Earlier this week I presided at a burial interment at Quantico National Cemetery. An 86-old woman was being buried alongside her husband, an Army veteran, who has passed away in the mid-1990s. The woman was born in 1947 in Berlin amidst the destruction and occupation following the war. She met her GI husband and they fell in love. He wanted to remain in Germany, but she wanted to start their new life together in the United States. It is not an uncommon story. They were married some 38 years when her husband passed away. She lived as a widow for the next 28 years. She outlived all her family here and in Germany. There was no one to carry the stories of her life into the next generation. There was no family member to arrange her funeral or burial. She had friends at the care facility where she resided independently, but they too were advanced in years.
One of her friend’s daughter had come to know her through her own mother’s friendship. Her own mom passed away five years ago, but she continued to regularly visit her new “aunt” and made her part of the family. The “niece” was there at the end, made the arrangements and, along with her husband, were the only people at the graveside. And we heard stories of an amazing life.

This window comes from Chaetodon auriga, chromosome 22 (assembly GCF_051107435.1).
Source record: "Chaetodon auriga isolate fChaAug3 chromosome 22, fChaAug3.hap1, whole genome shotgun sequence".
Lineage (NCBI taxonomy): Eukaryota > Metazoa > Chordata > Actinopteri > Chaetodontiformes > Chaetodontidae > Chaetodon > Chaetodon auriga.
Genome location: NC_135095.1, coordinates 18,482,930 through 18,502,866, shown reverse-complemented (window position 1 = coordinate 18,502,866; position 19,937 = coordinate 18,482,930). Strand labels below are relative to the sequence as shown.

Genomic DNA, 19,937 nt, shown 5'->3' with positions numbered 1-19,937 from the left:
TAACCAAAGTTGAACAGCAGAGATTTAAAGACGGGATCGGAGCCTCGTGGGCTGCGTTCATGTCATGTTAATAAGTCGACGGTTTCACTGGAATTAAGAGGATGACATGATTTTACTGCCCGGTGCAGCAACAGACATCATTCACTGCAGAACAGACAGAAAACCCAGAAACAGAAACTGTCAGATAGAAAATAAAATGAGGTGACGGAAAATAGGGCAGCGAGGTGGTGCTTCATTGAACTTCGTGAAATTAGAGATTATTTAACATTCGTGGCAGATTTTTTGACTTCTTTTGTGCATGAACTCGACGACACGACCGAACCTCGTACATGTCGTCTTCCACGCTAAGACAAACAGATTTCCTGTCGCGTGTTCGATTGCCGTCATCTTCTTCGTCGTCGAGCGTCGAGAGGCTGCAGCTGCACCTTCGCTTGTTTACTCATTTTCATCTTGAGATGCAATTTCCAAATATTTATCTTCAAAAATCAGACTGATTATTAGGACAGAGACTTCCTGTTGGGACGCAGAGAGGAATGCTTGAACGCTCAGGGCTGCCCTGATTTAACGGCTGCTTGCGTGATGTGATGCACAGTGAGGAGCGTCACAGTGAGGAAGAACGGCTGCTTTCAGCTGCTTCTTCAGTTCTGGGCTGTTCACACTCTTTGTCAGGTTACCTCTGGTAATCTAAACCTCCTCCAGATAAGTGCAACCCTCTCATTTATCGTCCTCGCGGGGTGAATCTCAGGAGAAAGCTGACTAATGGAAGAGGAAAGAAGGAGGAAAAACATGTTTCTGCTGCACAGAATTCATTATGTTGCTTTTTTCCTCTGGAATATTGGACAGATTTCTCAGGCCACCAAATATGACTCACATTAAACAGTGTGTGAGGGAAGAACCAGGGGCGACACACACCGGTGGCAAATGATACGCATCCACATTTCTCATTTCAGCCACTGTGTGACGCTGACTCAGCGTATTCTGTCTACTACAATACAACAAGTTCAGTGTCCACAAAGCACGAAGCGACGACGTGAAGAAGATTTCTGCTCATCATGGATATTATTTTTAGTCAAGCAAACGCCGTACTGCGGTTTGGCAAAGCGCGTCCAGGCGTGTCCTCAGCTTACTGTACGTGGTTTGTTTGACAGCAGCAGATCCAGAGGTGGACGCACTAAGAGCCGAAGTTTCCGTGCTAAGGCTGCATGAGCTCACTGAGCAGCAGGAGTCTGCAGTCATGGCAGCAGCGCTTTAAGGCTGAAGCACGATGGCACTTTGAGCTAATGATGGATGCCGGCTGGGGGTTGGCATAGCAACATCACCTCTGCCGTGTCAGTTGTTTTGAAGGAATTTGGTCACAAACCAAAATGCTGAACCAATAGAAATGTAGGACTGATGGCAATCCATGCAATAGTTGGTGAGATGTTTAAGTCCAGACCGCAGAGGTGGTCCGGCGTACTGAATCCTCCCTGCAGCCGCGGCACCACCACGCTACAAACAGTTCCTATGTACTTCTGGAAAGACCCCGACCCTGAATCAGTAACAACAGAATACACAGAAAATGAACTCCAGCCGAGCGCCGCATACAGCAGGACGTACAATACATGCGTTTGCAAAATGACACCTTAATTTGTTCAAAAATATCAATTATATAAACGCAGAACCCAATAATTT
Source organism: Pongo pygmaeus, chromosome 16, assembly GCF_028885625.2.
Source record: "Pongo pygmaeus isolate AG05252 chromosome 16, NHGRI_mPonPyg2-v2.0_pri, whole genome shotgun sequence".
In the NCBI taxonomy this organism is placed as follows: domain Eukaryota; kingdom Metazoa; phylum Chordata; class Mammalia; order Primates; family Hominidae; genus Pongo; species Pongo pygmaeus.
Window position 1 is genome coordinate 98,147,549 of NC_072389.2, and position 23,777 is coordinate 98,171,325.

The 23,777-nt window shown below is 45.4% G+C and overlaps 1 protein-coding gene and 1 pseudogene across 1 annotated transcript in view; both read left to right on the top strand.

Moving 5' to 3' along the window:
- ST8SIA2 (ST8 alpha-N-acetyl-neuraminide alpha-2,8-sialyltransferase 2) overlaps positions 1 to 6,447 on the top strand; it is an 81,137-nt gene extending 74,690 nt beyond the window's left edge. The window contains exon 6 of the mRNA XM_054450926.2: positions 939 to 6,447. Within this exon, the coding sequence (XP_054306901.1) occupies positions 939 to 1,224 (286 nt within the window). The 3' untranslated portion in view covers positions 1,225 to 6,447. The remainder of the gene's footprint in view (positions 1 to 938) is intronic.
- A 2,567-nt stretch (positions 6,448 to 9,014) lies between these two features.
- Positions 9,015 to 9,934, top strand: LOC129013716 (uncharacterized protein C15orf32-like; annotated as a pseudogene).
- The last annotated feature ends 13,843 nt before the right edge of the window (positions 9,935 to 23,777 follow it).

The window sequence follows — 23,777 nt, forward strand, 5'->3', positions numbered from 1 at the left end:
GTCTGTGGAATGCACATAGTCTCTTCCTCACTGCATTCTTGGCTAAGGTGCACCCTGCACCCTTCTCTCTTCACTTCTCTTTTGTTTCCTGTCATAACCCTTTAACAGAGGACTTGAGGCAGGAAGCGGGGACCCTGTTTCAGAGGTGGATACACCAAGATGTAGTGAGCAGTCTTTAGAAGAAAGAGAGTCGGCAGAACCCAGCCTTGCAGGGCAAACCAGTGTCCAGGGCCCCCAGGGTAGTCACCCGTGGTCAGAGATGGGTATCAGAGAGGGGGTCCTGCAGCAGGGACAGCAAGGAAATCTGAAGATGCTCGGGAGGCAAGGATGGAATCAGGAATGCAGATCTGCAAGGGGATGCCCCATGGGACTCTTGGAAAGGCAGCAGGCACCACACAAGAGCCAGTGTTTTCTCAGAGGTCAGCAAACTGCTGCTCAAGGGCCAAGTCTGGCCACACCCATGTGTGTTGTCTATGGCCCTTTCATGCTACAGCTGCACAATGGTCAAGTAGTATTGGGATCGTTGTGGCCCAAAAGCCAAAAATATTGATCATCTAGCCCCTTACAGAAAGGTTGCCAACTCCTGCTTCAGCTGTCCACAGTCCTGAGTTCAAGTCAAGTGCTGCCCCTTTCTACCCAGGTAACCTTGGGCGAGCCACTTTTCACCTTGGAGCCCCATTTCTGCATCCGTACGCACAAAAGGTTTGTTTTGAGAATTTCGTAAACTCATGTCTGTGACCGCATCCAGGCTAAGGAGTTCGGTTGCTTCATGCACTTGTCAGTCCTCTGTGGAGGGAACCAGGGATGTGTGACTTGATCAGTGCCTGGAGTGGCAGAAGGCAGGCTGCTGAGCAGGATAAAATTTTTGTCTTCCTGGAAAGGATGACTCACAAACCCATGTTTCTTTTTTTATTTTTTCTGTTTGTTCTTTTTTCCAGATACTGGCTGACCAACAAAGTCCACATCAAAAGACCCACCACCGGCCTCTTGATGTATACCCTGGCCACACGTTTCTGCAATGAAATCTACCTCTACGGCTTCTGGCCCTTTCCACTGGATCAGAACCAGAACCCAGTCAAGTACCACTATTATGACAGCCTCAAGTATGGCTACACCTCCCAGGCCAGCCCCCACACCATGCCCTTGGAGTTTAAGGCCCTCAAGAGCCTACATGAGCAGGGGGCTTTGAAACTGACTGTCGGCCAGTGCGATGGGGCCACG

It was a grace to meet the “niece” and her husband. We all need to be reminded that there is goodness in the world that can be shown in most simple of ways: listening and being present.
A beautiful story and a great reminder of how precious” just” being present can be…
Thank you for sharing, there are a lot of these stories as the greatest generation passes on. Thank you for presiding at her internment. I have heard many of the stories of people that came to the US after the war. They are quite common in Canada, and there are at least a few at St. Francis. My father in law was one of them – he was a member of the II corps of the Polish army. He was freed from a Soviet gulag work camp to join it. The story took years to piece together in various conversations in his back yard. These people that came to America with little, but found a life here, and made a difference.
Thank you for your service and compassion.